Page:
Before long Eduardo arrived with the salmon and veg and mentioned something about tomatoes, onions and cheese like he had earlier. We then realised that we were supposed to provide these items (no such thing as a free dinner!) so Christian and I ran off to the supermarket to get them. We managed to get the veg and one of the cheeses but couldn't find one cheese he called "queso parapesa". We got back and told Eduardo and he took Christian back out to find it. It turned out that there's no such thing as "parapesa" cheese and that the man was saying "queso para pez" or "cheese for fish" so any cheese that would be good on fish. D'oh!! We got what we needed though and he opened up the salmon, and topped it with rings of sliced onion. It went into the oven whilst we sat nibbling on rockefort cheese and sipping red wine. Perfecto! He took the fish out and then added sliced tomato and slices of cheese and whacked it back in the oven. He whipped up a carrot and beetroot salad with the help of his Sous Chef, Kirsty. When the salmon was ready it looked amazing and we all tucked in together whilst asking him about his son and daughters. It was a really nice evening! After dinner we invited Scott to join us for some wine and all sat drinking and chatting again in the Kitchen before retiring to bed to catch the bus to Bariloche the next day.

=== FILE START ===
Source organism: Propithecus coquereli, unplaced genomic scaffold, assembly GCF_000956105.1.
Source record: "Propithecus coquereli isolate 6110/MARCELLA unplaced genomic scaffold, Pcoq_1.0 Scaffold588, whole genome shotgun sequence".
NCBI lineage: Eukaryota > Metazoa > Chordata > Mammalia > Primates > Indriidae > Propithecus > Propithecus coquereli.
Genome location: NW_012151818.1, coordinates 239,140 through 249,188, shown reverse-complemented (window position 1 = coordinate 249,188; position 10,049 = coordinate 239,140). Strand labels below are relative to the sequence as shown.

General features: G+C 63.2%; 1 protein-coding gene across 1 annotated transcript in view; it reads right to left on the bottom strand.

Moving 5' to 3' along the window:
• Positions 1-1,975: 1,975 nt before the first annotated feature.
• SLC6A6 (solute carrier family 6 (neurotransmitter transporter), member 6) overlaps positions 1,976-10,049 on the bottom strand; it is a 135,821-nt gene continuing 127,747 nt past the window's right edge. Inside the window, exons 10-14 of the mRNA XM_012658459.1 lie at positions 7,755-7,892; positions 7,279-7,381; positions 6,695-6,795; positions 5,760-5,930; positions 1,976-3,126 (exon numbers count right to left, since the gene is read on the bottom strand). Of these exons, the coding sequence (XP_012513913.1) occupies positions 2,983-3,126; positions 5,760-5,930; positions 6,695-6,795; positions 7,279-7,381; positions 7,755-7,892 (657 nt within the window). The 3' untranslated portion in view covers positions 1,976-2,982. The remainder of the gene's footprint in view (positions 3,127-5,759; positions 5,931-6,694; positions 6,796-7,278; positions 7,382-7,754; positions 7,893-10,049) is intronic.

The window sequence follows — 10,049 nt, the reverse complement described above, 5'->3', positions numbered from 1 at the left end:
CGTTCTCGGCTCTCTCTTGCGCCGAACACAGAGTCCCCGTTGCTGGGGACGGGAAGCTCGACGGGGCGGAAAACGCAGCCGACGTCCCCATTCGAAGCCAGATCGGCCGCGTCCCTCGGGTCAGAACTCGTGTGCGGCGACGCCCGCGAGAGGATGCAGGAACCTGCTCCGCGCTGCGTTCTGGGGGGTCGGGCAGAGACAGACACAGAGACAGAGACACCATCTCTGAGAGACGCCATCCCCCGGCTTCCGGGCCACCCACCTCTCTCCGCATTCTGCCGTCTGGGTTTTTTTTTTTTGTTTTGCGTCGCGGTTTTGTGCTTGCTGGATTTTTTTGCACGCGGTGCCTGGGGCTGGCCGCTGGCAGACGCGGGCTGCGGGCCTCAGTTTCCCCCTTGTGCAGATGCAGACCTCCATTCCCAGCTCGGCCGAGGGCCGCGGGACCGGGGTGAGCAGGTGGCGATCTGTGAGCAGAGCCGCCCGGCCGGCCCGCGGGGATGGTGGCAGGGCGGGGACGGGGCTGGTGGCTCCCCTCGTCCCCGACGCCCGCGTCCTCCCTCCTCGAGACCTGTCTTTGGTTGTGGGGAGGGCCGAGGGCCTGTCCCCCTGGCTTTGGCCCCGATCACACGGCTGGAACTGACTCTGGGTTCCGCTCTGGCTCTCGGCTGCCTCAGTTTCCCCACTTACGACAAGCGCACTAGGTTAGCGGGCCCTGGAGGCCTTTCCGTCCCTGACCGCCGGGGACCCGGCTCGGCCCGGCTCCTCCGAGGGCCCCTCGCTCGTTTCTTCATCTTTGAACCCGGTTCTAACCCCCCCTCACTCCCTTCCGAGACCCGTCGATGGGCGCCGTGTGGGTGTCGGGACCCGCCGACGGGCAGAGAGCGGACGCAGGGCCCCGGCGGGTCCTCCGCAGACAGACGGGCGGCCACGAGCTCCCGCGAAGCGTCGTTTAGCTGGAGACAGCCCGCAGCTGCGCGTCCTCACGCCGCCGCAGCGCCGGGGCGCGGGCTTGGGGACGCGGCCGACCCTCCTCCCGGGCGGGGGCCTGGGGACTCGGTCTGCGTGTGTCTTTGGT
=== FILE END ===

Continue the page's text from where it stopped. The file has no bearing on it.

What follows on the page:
Wowza! A lot of information, I know, but it was such an eventful few days that I couldn't leave much out! In the end, we thoroughly enjoyed Los Antiguos, despite not getting to the marble caves.

Next up Kirsty will be telling you about Bariloche, Argentina's capital of chocolate!

Take care all and I hope you're all having fun back home in the cold! Mwuhahaha!